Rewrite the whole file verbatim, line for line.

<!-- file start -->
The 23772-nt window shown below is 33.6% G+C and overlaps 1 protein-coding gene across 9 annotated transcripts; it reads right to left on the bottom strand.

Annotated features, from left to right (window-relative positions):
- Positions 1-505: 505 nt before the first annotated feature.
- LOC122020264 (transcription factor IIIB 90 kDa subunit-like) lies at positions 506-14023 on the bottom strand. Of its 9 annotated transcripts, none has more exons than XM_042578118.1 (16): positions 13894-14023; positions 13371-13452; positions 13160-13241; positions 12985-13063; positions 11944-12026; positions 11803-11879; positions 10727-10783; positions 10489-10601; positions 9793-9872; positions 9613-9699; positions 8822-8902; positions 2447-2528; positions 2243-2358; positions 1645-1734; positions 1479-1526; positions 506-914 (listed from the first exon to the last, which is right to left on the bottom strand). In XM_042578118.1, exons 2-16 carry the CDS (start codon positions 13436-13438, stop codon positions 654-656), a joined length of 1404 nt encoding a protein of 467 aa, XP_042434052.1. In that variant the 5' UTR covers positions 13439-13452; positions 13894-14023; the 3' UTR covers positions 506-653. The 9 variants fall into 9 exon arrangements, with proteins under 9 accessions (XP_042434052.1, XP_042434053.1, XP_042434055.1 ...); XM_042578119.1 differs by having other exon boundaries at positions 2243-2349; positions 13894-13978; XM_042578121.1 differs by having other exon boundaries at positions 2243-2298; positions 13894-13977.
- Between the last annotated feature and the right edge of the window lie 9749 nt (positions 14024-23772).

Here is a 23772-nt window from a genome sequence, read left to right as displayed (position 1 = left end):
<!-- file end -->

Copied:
The 23772-nt window shown below is 33.6% G+C and overlaps 1 protein-coding gene across 9 annotated transcripts; it reads right to left on the bottom strand.

Annotated features, from left to right (window-relative positions):
- Positions 1-505: 505 nt before the first annotated feature.
- LOC122020264 (transcription factor IIIB 90 kDa subunit-like) lies at positions 506-14023 on the bottom strand. Of its 9 annotated transcripts, none has more exons than XM_042578118.1 (16): positions 13894-14023; positions 13371-13452; positions 13160-13241; positions 12985-13063; positions 11944-12026; positions 11803-11879; positions 10727-10783; positions 10489-10601; positions 9793-9872; positions 9613-9699; positions 8822-8902; positions 2447-2528; positions 2243-2358; positions 1645-1734; positions 1479-1526; positions 506-914 (listed from the first exon to the last, which is right to left on the bottom strand). In XM_042578118.1, exons 2-16 carry the CDS (start codon positions 13436-13438, stop codon positions 654-656), a joined length of 1404 nt encoding a protein of 467 aa, XP_042434052.1. In that variant the 5' UTR covers positions 13439-13452; positions 13894-14023; the 3' UTR covers positions 506-653. The 9 variants fall into 9 exon arrangements, with proteins under 9 accessions (XP_042434052.1, XP_042434053.1, XP_042434055.1 ...); XM_042578119.1 differs by having other exon boundaries at positions 2243-2349; positions 13894-13978; XM_042578121.1 differs by having other exon boundaries at positions 2243-2298; positions 13894-13977.
- Between the last annotated feature and the right edge of the window lie 9749 nt (positions 14024-23772).

Here is a 23772-nt window from a genome sequence, read left to right as displayed (position 1 = left end):